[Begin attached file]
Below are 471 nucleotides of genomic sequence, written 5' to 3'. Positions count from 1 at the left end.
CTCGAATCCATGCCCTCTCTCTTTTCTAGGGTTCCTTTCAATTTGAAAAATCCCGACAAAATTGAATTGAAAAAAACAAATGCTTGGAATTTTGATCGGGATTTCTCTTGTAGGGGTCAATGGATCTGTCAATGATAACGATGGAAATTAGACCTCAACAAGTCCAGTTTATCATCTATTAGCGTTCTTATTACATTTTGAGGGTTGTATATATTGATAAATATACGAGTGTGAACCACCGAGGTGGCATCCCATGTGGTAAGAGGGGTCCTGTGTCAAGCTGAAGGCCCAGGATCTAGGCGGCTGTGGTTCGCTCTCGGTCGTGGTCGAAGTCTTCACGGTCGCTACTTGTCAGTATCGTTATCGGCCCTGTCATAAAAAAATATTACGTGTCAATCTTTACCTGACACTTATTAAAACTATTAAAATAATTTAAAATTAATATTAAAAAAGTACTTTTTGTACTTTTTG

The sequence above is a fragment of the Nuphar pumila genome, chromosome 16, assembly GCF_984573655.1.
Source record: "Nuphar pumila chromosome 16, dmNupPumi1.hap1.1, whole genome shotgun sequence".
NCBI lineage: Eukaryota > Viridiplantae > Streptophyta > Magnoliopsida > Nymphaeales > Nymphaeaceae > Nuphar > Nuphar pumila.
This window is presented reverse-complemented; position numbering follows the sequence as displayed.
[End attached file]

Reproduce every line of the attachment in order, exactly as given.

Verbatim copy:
Below are 471 nucleotides of genomic sequence, written 5' to 3'. Positions count from 1 at the left end.
CTCGAATCCATGCCCTCTCTCTTTTCTAGGGTTCCTTTCAATTTGAAAAATCCCGACAAAATTGAATTGAAAAAAACAAATGCTTGGAATTTTGATCGGGATTTCTCTTGTAGGGGTCAATGGATCTGTCAATGATAACGATGGAAATTAGACCTCAACAAGTCCAGTTTATCATCTATTAGCGTTCTTATTACATTTTGAGGGTTGTATATATTGATAAATATACGAGTGTGAACCACCGAGGTGGCATCCCATGTGGTAAGAGGGGTCCTGTGTCAAGCTGAAGGCCCAGGATCTAGGCGGCTGTGGTTCGCTCTCGGTCGTGGTCGAAGTCTTCACGGTCGCTACTTGTCAGTATCGTTATCGGCCCTGTCATAAAAAAATATTACGTGTCAATCTTTACCTGACACTTATTAAAACTATTAAAATAATTTAAAATTAATATTAAAAAAGTACTTTTTGTACTTTTTG

The sequence above is a fragment of the Nuphar pumila genome, chromosome 16, assembly GCF_984573655.1.
Source record: "Nuphar pumila chromosome 16, dmNupPumi1.hap1.1, whole genome shotgun sequence".
NCBI lineage: Eukaryota > Viridiplantae > Streptophyta > Magnoliopsida > Nymphaeales > Nymphaeaceae > Nuphar > Nuphar pumila.
This window is presented reverse-complemented; position numbering follows the sequence as displayed.